Hiring an international teacher should be attractive to UK schools. Jess Gosling writes about the extra support and training she was given overseas.
Teachers working in international schools have a range of qualities that are refined and developed due to living and working abroad. Beyond resilience and courage, these teachers often work in an advanced environment that is well-resourced, similar to a private school situated in the UK.
Therefore, an international teacher will have access to cutting-edge ICT software and hardware, excellent Continuous Professional Development (CPD), plus will have the opportunity to support other experiences that make up a successful international school, such as sporting activities and the arts. These experiences provide teachers with a wealth of knowledge beyond teaching expertise. In this article, I will discuss two areas in which international teachers excel but are not often discussed: adapting curriculum and using new technology.
Adapting the National Curriculum for England
When using the National Curriculum or the EYFS framework abroad, a teacher would be unlikely to use pre-planned, mass-created units. Instead, planning would be designed to be appropriate for the students and sensitive to the particular requirements of that country. Teaching and learning must not offend or be controversial to the host country. Understanding and being sensitive to political tensions, religious beliefs, and appropriate cultural etiquette, becomes second nature when teaching abroad.
Often, the taught curriculum is ‘enhanced’ in this context. For example, in Asia, many children are tutored outside of school. The attainment in terms of maths, for example, is generally much greater than in the UK. Therefore, students need to be challenged so the teacher will pitch their lessons accordingly. Conversely, some international schools have a large proportion of second-language speakers of English. In this case, teachers observe, train and complete CPD to ensure they teach these learners appropriately. Teachers must reflect deeply on the needs of their class and differentiate skillfully.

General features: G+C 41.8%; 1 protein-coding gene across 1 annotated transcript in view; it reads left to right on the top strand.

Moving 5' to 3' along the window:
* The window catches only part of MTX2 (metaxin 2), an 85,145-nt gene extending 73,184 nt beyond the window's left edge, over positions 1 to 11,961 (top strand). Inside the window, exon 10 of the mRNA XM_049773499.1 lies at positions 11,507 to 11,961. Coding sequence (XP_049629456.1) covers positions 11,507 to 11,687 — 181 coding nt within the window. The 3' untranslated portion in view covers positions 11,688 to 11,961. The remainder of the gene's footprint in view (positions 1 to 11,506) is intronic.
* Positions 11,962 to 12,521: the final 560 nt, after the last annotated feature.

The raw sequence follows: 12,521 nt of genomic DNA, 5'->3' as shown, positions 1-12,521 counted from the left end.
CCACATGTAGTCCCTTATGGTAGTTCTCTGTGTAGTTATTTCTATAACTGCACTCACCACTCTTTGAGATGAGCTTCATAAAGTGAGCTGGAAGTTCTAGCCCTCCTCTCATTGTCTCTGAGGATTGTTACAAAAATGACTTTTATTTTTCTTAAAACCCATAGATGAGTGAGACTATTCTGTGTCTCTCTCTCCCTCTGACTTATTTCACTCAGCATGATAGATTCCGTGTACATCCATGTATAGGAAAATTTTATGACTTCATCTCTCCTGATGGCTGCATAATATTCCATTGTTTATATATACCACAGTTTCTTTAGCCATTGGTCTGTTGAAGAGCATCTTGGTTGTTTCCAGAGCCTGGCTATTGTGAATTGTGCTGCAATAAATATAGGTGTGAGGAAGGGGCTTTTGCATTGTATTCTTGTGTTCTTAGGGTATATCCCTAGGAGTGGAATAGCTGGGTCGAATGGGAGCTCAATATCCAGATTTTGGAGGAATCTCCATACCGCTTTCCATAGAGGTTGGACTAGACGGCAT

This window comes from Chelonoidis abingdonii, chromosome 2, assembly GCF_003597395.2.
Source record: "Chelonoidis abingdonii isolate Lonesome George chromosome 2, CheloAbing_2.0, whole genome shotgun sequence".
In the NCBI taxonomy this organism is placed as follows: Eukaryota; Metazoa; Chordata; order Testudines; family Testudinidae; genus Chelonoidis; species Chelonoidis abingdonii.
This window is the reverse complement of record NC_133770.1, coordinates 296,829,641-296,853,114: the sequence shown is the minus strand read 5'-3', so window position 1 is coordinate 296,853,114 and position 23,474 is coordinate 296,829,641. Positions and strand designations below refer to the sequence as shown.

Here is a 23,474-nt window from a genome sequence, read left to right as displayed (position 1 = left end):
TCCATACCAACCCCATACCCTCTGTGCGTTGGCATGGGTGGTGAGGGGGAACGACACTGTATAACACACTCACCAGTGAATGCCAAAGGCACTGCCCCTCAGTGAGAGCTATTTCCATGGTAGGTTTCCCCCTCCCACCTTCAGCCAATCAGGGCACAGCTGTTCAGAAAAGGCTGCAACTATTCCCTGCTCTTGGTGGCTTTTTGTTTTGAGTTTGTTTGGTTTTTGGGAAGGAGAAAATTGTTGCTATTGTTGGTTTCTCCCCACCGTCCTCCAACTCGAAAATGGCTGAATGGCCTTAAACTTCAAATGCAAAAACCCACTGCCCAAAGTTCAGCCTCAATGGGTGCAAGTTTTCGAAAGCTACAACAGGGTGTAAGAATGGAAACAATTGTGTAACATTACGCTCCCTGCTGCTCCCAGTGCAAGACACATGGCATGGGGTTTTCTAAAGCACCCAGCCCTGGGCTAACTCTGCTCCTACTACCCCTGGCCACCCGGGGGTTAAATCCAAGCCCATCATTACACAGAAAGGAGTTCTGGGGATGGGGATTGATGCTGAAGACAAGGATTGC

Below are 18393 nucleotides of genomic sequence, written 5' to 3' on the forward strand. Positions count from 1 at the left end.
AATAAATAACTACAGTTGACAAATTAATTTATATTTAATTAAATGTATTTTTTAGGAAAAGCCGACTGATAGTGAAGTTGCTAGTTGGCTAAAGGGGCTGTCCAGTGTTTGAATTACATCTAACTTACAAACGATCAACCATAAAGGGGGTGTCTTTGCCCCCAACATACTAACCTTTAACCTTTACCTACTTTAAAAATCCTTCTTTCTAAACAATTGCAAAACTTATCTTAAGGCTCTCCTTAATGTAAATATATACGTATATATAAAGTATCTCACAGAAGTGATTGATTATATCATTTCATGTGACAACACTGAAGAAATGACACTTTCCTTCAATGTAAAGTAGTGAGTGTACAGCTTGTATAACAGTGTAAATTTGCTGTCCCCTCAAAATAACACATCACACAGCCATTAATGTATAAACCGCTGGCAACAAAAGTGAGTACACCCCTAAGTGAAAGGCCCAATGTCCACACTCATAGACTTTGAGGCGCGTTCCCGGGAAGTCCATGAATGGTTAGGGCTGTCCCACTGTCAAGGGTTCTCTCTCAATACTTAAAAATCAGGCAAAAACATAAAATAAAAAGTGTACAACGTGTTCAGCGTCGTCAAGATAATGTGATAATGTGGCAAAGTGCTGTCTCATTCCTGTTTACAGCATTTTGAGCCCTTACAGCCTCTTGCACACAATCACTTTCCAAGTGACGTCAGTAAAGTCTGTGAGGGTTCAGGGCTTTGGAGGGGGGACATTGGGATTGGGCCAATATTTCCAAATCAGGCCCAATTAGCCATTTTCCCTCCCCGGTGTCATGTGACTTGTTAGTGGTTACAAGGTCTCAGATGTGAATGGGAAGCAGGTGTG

Some international schools follow different curricula, such as the International Baccalaureate or Montessori programs. Therefore, teachers learn new ways of thinking and pedagogies, which enhances their teaching toolkit. As inquiry-based learning is becoming a popular ‘buzzword’ in the UK, teachers who have worked within curricula which promote inquiry can share this expertise when returning home.
Learning and adapting to new technology
New staff usually complete a period of induction before commencing their in-class teaching, which lasts between 3-5 days. This period includes training on all the different software necessary to work and teach within a school. Each school offers new ways of reporting, registering, record keeping, and assessment using technology. Often a school follows bespoke software or multiple software systems. Therefore, international teachers must adapt to new systems quickly.
Well-established international schools will offer Smartboards or Viewboards in each class, to further enhance teaching and learning. There is the opportunity to use Google slides, games, and school software to engage and motivate children. Work sharing/assessment software such as Seesaw or Tapestry can take a while to get to grips with. However, often in international schools, there are digital leads who will offer bespoke training in these areas. Teachers are often very keen to further their knowledge, so have the time and funding to become Google trained or Seesaw Ambassadors. They then support their community and enhance their expertise with this technology.
In addition, each school will prefer a certain operating system and hardware, including Google, Microsoft, or Apple. I began my journey internationally using Microsoft and now I am in a Google and Apple school. I have received a great deal of training and support within school, which includes highly-trained colleagues. Therefore, working within an international school can be a steep, but supported, technological learning curve for many teachers.
In summary, international teachers must be highly adaptable to new systems and are expected to take the time to learn how to use them. Often technology in well-established schools is cutting edge. Teachers have the opportunity to work with hardware they may have never had the chance to in the UK, such as visualisers, WeDo kits, VR kids, and Ipads. Being able to use these technological tools enhances teaching and learning. For example, entering an Egyptian pyramid wearing VR goggles brings the ‘wow’ factor to learning, whilst using Ipads to access stories and for guided reading also adds an extra dimension to classroom learning. Had I only experienced my teaching career within the UK, I believe I would not have the same level of skill and expertise in these areas, due to the lack of resources, funding, and time.